Who goes to Just B Yoga, Lansing’s donation-based yoga studio?
The typical Just B Yoga student makes between $30,000 and $60,000, lives in Lansing, has at least a bachelors and if they’re a student now are likely working on a doctoral degree.
They’re “queer, female-ish, transgendered and hetero.”
They’re “mixed, biracial, white as shit, human.”
You tend to go to power yoga, basics or yoga 2eXcel (bigger body yoga).
When Just B Yoga began three years ago, it was with a simple thought – make yoga affordable and accessible. Bring it into south Lansing, put it on a bus route and don’t make money an issue.
Every day I wonder if I’m meeting that mission.
It’s an “if you build it” kind of question
There is no doubt people are coming. We have about 200-250 students a week.
But who are you?
What’s the face of those attracted to donation-based yoga?
Our recent student survey revealed some interesting things about who comes to Just B Yoga.
- Average age of 39.2. (The only age I omitted that was entered was 99. I apologize in advance to my 99-year-old student who is either amazing looking or I haven’t met him or her in person).
- 59% live in the City of Lansing. 11 % East Lansing.
- 34% make between $30-$60K.
- 22% make between $60-80K
- 10% make more than $100K
The more educated you are the more you need yoga? Your brains need to de-stress?
- 44% have an undergraduate degree
- 29% have a graduate degree
- 8% have a doctoral degree.
And we’re making more smart people. Of those who are students currently:
- 46% of are currently doctoral students
- 29% are undergraduate
- 17% are graduate students.
You’re finding balance in your practice. There’s about an even population among power yoga students and basics yoga students. That’s cool.
Most of you drive, but 6% ride your bike to class and 3% walk. (I will ask that question differently next time and allow multiple answers, realizing that during some seasons some people use bike or walk more than others.)
Our mission is important to most of you but 13% said it’s not the most important aspect.
And if we weren’t donation-based 81% of you would still come to the studio, but 19% said no.
Race and ethnicity?
First of all we left this open-ended and optional. We wanted people to describe themselves or not.
This is where you guys had a ton of fun.
Here’s some of the highlights:
“Polish BAybe! And Irish… native/english caucasian Mixed Anglo Mixed Hispanic black Caucasion American pimp AsianWhite/Black/American Indian white/non hispanic European Caucasian Asian-American African-American South Asian No Whitey bi-raciallatina white Asian (Indian) Black Cracker Human irish mutt Mexican White as shit”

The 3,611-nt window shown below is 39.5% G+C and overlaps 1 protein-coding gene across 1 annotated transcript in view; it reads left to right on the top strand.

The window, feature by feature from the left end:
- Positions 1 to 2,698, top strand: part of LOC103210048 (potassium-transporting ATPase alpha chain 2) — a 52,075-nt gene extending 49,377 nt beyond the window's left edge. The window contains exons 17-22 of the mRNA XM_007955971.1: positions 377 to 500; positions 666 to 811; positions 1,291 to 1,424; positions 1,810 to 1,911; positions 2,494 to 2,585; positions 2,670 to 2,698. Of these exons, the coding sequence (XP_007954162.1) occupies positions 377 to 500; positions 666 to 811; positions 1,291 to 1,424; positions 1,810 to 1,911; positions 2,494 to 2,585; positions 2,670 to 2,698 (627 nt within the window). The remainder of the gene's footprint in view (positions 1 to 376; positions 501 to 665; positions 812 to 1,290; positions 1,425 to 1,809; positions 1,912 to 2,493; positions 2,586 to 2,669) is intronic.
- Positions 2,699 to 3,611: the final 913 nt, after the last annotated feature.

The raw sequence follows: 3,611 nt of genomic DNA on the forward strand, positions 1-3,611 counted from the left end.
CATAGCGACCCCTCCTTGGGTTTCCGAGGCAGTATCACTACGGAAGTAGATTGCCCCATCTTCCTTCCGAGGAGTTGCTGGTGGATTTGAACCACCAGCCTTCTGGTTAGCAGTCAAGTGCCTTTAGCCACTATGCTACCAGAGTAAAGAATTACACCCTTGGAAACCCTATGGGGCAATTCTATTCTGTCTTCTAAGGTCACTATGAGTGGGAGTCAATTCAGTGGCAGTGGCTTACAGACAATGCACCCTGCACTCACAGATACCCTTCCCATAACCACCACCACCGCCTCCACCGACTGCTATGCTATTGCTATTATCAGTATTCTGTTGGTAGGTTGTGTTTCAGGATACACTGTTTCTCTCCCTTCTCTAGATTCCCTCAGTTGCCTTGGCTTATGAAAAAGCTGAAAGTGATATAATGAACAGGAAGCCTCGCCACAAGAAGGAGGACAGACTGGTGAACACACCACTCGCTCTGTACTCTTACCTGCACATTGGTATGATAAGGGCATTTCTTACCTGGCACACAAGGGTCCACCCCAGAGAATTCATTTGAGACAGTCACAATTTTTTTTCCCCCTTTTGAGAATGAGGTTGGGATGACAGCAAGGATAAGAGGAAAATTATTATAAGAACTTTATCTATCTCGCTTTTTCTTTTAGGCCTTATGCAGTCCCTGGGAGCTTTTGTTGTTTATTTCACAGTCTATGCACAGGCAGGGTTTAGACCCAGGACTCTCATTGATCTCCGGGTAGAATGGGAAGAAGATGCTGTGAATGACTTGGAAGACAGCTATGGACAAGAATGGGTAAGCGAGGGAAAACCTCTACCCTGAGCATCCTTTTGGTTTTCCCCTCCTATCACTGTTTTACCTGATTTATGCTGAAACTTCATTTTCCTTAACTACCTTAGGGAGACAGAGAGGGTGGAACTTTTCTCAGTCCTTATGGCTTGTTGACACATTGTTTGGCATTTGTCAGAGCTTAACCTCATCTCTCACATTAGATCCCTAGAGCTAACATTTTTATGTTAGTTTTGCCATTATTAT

My personal favorite is “no.”
And how do you gender identify?
Again, we left this open-ended and optional.
“GenderQueer Trans man, queer sexual orientation Male Frmale Male / gay F A broad Female/Hetero male-ish f m No Female/pan/hetero married female/ bisexual Female I think Woman, Queer identified Lesbian #sheROARS Female-ish Queer transman Woman! female Female/Gray-Asexuallady heterosexual”
So, maybe you’re wondering if these are the people we had in mind when we started this social yoga commerce experiment. Maybe you had a different image of donation-based yoga – a little poorer, a little less educated, fewer cars?
I love who you’ve shown yourselves to be. You’re making a mindful choice to practice with us. You feel accepted and welcome in our space. You want to make a difference in your community and help your neighbors have access to practice.
So yes, you are who we wanted to serve.
You are a diverse group of people racially, economically, politically. You are primarily in Lansing. You go to classes that are tailored for real people.
Based on income, 75 percent are helping subsidize about 25 percent who make less money.
Some may look at that figure differently and see people who can afford yoga getting over on us. But you don’t know our students very well.
Stats from our MindBody system show 80 percent pay our $8 suggested donation or MORE.
And 80 percent would come if we weren’t donation-based. You could view it as 20 percent couldn’t afford to come if we weren’t donation-based. Or you could again go to the getting over mindset.
And lastly but probably more importantly, the mission is compelling but not paramount. I see this as an endorsement of the quality of our classes and teachers.
From a survey response: “I love the community aspect and the friendliness and realness of the participants. Participating in a class full of bodies that look like mine and bodies that look different than mine, and bodies that work similarly to mine and bodies that work nothing like mine, feels like real yoga, and takes a lot of the “supposed to’s” out of my brain. We all do what our bodies need, and it’s different for each person. I appreciate the incredible intelligence and wisdom of the teachers, that they are always able to keep me safe, to teach me, and to challenge me to grow. Mostly, I love the acceptance that I feel in every part of the studio, from the teachers, to the staff, to the fellow participants, and the acceptance I am encouraged to allow myself.”
Who goes to Just B Yoga?
Some very awesome, generous, empowered, responsible and thoughtful people.
Maybe that’s a glass half full perspective. Maybe you think I’m not seeing the negative trends or info in this survey. Oh well. What do you expect? I own a donation-based yoga studio!